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Coptic Knitting: An Ancient Technique by Dorothy K.Burnham

This research was based on an academic paper Coptic Knitting:An Ancient Technique by the late Dorothy K.Burnham  (1911-2004) Published in Textile History Volume 3,Issue 1 December 1972 pages 116-124, which can be obtained from the link above.  I have cross referrenced these photos of my work to illustrations and photos in the article.

The cast on method and circular method of working to create the "big toe", which proved quite straight forward. [Burnham P.123 Fig 1.]

Through the loop and under the working thread

In the illustration the cast on loops are wrapped around the foundation knot. However, introducing a 'twist' to the loop added a stability to the stitches that made it easier to work with as there is a tendency for the yarn to curl.

19 Loops create 18 stitches

Working through the X

The fabric was created by looping the yarn through the X working in the round the fabric provides a very even finish front and back. [Burnham P.123 Fig 3.]

Right Side out straight toe
Inside out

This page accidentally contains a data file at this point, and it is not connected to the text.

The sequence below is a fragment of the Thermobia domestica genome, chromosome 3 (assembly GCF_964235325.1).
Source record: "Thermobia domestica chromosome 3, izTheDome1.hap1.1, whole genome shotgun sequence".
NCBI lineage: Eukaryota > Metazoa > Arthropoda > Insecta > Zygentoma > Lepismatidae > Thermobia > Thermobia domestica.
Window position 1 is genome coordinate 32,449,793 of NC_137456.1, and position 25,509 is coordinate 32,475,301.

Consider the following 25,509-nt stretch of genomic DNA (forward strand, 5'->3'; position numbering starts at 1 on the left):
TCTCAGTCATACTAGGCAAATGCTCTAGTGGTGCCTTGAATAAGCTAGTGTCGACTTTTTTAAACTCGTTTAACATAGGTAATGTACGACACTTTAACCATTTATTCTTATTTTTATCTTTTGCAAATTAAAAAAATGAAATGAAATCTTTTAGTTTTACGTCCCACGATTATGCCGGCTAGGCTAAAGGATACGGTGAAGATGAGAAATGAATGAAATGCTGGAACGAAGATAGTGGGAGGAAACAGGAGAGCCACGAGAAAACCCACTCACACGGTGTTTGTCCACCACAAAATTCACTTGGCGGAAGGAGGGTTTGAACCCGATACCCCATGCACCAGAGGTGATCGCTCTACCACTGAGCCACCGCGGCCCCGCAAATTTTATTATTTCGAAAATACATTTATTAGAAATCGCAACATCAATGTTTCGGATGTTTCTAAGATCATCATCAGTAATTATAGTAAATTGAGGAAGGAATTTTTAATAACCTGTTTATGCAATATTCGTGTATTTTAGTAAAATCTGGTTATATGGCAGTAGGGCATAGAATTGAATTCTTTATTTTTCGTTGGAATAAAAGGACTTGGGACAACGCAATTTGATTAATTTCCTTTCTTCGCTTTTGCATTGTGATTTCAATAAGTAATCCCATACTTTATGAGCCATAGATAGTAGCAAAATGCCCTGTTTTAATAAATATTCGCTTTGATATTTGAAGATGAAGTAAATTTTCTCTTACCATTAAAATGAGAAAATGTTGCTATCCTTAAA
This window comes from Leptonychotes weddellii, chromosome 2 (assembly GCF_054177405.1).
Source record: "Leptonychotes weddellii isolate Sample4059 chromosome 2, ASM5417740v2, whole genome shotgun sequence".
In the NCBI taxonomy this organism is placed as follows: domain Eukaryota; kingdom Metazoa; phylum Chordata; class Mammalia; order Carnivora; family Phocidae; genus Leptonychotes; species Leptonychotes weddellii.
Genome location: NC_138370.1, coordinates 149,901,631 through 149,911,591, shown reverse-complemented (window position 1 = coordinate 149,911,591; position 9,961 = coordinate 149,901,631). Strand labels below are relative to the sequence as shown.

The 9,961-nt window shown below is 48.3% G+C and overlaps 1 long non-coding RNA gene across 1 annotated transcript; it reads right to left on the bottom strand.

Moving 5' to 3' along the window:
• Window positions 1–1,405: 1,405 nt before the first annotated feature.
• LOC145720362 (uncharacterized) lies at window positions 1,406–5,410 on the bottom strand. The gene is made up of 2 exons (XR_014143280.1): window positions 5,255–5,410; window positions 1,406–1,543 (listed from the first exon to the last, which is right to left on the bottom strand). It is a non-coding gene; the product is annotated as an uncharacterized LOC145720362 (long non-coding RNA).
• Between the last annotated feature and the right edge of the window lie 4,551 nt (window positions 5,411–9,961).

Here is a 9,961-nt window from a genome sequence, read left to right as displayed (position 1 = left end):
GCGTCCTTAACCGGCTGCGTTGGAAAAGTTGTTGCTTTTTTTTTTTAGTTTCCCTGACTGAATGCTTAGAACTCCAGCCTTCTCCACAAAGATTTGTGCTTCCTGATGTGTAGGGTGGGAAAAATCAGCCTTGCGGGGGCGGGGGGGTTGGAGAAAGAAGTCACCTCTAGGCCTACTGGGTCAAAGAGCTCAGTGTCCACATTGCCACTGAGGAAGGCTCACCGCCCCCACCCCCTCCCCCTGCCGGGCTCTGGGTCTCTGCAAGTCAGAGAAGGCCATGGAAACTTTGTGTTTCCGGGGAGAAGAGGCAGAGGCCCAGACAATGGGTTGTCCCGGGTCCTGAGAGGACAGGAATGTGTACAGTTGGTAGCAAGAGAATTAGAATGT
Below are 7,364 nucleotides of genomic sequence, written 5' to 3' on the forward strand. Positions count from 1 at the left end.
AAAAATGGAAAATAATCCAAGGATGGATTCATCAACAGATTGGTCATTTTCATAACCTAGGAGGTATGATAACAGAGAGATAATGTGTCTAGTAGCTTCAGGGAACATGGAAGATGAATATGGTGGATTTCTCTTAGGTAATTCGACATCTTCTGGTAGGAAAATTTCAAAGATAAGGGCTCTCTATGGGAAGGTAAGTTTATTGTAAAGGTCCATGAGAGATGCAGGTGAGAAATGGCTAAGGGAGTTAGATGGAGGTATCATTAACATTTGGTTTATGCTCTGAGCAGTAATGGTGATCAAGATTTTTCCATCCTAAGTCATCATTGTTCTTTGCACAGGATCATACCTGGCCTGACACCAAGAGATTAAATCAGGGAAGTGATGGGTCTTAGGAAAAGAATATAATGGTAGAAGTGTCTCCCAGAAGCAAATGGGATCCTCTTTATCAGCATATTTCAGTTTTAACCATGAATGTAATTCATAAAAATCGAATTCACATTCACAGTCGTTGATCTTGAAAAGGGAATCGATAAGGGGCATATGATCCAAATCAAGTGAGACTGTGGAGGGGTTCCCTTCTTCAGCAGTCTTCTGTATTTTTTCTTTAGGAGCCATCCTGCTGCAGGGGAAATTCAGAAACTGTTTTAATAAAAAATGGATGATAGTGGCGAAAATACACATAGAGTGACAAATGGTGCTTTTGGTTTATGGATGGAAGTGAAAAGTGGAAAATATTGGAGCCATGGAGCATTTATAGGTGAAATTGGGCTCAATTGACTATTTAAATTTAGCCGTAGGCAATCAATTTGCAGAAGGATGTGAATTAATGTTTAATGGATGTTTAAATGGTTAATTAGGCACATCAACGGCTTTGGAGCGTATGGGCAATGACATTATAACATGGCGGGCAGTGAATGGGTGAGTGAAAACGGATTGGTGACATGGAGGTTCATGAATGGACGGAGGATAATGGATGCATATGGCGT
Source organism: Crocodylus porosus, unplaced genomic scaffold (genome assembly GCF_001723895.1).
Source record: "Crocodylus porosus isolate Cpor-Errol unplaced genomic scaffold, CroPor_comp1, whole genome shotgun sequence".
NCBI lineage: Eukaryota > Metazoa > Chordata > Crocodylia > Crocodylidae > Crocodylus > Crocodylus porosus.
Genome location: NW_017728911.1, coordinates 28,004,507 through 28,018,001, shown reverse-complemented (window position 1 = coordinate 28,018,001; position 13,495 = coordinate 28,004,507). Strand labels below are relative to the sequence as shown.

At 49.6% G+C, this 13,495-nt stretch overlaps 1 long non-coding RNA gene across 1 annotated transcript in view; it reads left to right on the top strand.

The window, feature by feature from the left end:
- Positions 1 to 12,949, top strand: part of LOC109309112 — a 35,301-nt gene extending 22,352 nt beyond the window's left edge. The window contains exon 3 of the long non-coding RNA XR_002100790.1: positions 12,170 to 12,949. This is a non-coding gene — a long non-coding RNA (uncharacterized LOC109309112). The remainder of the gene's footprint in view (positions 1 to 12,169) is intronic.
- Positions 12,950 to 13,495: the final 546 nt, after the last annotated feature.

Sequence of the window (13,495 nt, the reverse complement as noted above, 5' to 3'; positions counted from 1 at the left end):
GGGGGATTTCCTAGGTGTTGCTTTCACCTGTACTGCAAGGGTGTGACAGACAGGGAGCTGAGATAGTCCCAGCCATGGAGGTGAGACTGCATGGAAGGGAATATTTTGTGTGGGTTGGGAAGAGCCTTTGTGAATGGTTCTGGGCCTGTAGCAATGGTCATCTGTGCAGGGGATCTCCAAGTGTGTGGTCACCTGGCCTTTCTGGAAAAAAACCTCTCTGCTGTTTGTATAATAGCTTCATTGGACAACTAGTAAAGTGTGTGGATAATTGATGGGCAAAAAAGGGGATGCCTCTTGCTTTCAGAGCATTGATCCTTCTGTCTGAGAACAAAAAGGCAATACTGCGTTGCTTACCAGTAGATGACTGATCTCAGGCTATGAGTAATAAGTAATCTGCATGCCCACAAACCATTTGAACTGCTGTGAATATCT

My template for the sock size was drawn around the foot of the intended recipient.

The 4 toe section of the sock required a great deal of experimentation. The photograph of a Baby's Bootee [Burnham P.120 Fig 4.] shows how the shaping was achieved on either side of 3 straight stitches. An extra loop was added between stitches. Increasing every alternative round proved the best shaping.

Adding extra loop for shaping

When the right length was achieved for both toes, they were joined by working across all stitches, with the shaping continuing down the outside edge for the 4 toe section.

When the desired width was achieved the work continued in the round until the top of the work reached the correct length to cover the main part of the foot.

At this point the work continued for 15 stitches backwards and forwards to create the underfoot.

The texture of the fabric changed at this point. This texture change can also been seen in Baby's Bootee [Burnham P.120 Fig 4.] and is likely due to the S/Z twist of the yarn.

On completion of the underfoot, the work continued joining the right to left rows to the top foot section. [Burnham P.123 Fig 4.]

The ankle of the sock continued on for several rows [Burnham P.123 Fig 4. H]. The fabric naturally curled over, providing an attractive finish. [Burnham P.120 Fig.4.]

A picture of the final result of my efforts!

While my photo's clearly  illustrate the process of creating this replica, they do not illustrate the hours of contemplation and failed experiments involved. Though the project was sometimes frustrating it was a very welcome challenge.